Boris Johnson has paused the Brexit process and essentially accepted that he will miss his 31 October target after the House of Commons voted to accept his Brexit deal in principle but voted against the narrow timetable he wanted to pass the legislation.
Both results were expected, but they confirmed the narrow margin of Johnson’s majority – in a vote that was essentially a “free hit” (as Labour MPs knew they could both vote to accept Brexit and stop it in its tracks immediately after) he got the support of just 19 Labour MPs. The support of much of that group is predicated on the ability to seek various amendments at the British end – to the scope of the final EU-UK trade deal to the provisions to prevent a no-deal exit at the end of the transition.
And for a second successive occasion, Johnson’s public words fell some way short of the bellicose language emanating from his Downing Street. The implicit threat of the government’s private briefing was that it might move to an immediate election – but the “e” word was noticeably absent from his response in the Commons.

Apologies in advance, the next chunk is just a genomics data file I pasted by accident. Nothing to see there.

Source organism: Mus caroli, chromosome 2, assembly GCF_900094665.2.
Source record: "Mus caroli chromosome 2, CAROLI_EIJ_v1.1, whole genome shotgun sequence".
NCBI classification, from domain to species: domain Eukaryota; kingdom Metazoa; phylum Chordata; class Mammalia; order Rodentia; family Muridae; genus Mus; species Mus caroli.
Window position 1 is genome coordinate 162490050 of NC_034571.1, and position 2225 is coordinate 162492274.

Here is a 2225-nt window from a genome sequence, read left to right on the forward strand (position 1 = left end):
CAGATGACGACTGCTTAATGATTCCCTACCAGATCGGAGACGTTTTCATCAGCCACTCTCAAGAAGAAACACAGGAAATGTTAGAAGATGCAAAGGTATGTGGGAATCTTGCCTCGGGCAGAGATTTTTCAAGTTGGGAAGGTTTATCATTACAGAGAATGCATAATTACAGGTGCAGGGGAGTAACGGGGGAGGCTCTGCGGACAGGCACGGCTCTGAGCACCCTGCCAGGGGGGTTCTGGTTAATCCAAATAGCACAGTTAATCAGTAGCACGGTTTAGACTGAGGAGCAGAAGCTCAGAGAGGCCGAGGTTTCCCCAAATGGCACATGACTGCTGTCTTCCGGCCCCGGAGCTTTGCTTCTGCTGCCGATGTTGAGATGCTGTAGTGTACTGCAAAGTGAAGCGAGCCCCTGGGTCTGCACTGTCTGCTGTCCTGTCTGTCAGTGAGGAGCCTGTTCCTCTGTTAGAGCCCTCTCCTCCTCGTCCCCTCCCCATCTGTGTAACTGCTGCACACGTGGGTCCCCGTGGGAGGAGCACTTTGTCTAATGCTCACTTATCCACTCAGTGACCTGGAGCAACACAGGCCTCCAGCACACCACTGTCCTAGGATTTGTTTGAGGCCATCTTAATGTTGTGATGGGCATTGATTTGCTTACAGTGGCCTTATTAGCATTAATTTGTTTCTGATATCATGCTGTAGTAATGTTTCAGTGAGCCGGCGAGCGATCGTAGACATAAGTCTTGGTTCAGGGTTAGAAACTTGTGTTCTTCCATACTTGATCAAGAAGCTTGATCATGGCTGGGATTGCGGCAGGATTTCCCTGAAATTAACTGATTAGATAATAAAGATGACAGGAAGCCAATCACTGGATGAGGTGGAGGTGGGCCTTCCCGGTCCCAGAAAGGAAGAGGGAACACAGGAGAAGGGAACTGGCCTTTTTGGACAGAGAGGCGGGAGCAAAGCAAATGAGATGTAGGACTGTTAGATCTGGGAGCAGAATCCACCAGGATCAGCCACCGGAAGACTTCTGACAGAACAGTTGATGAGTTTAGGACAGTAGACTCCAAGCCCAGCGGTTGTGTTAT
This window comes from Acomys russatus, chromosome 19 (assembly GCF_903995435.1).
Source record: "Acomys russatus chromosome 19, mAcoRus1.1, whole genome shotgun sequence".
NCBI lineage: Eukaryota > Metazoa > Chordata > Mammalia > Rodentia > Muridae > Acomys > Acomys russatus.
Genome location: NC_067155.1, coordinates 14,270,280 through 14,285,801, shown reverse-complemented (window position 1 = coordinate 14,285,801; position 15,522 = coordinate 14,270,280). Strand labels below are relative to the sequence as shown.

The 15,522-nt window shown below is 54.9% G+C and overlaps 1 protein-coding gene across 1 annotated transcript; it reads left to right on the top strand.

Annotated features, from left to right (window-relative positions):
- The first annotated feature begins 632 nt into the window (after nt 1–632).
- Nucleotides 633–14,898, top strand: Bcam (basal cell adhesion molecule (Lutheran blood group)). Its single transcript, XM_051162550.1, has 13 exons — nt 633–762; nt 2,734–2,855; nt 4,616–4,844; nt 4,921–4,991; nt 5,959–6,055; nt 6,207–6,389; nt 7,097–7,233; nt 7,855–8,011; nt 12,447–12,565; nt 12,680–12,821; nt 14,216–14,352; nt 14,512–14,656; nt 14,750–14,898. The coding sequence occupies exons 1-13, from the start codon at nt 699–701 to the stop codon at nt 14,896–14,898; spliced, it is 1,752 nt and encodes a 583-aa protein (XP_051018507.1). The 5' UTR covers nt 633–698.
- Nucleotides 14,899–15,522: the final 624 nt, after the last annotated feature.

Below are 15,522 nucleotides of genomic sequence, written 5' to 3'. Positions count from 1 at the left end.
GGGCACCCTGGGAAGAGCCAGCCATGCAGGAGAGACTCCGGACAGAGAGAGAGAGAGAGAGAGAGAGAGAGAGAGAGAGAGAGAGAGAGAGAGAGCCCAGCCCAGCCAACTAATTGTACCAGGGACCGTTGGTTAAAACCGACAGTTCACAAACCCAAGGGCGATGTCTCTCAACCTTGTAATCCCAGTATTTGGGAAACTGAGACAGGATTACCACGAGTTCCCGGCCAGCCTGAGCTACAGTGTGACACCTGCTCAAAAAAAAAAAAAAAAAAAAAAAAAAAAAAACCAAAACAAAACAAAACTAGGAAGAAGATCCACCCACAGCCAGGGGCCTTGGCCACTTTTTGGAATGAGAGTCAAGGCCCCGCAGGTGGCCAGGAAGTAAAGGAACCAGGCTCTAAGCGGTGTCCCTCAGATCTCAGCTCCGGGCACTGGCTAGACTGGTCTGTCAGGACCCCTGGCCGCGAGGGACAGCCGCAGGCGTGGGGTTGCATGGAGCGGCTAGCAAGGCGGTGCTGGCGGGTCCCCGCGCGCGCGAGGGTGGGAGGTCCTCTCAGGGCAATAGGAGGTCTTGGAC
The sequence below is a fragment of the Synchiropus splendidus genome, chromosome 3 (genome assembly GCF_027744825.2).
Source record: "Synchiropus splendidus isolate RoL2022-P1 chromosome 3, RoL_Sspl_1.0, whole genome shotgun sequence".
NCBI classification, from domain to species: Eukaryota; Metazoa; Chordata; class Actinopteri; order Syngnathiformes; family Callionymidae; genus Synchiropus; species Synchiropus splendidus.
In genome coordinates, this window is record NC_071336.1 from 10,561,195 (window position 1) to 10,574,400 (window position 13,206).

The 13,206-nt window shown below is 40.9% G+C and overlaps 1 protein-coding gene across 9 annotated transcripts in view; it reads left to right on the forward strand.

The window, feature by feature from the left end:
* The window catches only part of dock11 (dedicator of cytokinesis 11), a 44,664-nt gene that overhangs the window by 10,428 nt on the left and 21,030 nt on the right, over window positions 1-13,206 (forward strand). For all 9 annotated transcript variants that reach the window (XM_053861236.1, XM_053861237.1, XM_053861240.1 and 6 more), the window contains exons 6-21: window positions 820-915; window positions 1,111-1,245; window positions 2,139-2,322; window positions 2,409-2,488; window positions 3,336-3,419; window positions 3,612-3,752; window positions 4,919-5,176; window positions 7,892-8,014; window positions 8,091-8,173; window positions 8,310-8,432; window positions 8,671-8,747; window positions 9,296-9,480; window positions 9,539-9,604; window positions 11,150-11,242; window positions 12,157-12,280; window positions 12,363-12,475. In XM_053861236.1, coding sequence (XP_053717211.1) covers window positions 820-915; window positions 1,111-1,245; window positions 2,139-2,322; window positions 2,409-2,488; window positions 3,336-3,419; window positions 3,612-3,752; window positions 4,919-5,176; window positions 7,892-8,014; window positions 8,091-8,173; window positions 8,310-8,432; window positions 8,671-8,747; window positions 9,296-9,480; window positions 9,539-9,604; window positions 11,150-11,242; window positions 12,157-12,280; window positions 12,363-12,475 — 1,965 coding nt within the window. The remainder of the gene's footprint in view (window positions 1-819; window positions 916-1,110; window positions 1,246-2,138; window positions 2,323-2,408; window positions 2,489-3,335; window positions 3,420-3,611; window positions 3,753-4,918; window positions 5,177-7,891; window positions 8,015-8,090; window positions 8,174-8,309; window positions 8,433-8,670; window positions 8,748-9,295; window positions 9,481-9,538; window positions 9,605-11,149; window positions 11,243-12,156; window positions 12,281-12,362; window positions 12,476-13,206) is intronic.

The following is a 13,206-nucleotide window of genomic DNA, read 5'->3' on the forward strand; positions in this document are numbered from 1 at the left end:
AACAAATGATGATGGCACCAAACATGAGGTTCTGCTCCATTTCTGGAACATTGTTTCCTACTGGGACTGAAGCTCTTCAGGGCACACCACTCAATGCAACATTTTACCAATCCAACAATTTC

The problem that Johnson has is that there is a thin, but fragile, majority to accept the terms of exit he has negotiated in this parliament. There is no majority to accept the future trade agreement he envisages, or to allow him to present MPs with the cliff-edge he desires – and it is not clear if those two forces will mean that he cannot find a pretext for the election he needs to move from having a majority for his exit terms and a majority for his future relationship.